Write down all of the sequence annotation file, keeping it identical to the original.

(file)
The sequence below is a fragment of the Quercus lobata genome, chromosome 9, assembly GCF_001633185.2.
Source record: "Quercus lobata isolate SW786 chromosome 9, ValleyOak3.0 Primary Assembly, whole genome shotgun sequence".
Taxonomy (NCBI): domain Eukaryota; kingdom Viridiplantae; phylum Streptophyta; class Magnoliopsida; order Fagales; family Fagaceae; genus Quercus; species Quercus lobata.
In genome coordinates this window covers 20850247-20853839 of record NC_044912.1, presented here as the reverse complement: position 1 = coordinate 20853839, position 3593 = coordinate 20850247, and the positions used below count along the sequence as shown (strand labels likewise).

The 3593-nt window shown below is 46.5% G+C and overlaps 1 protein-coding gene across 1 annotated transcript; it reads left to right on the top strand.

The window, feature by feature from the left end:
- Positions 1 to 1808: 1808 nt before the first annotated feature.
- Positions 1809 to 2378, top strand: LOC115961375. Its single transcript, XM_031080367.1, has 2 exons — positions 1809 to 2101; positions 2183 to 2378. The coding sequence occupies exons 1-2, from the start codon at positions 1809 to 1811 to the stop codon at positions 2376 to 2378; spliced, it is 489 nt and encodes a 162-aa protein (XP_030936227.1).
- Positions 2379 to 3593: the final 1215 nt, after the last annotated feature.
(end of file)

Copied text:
The sequence below is a fragment of the Quercus lobata genome, chromosome 9, assembly GCF_001633185.2.
Source record: "Quercus lobata isolate SW786 chromosome 9, ValleyOak3.0 Primary Assembly, whole genome shotgun sequence".
Taxonomy (NCBI): domain Eukaryota; kingdom Viridiplantae; phylum Streptophyta; class Magnoliopsida; order Fagales; family Fagaceae; genus Quercus; species Quercus lobata.
In genome coordinates this window covers 20850247-20853839 of record NC_044912.1, presented here as the reverse complement: position 1 = coordinate 20853839, position 3593 = coordinate 20850247, and the positions used below count along the sequence as shown (strand labels likewise).

The 3593-nt window shown below is 46.5% G+C and overlaps 1 protein-coding gene across 1 annotated transcript; it reads left to right on the top strand.

The window, feature by feature from the left end:
- Positions 1 to 1808: 1808 nt before the first annotated feature.
- Positions 1809 to 2378, top strand: LOC115961375. Its single transcript, XM_031080367.1, has 2 exons — positions 1809 to 2101; positions 2183 to 2378. The coding sequence occupies exons 1-2, from the start codon at positions 1809 to 1811 to the stop codon at positions 2376 to 2378; spliced, it is 489 nt and encodes a 162-aa protein (XP_030936227.1).
- Positions 2379 to 3593: the final 1215 nt, after the last annotated feature.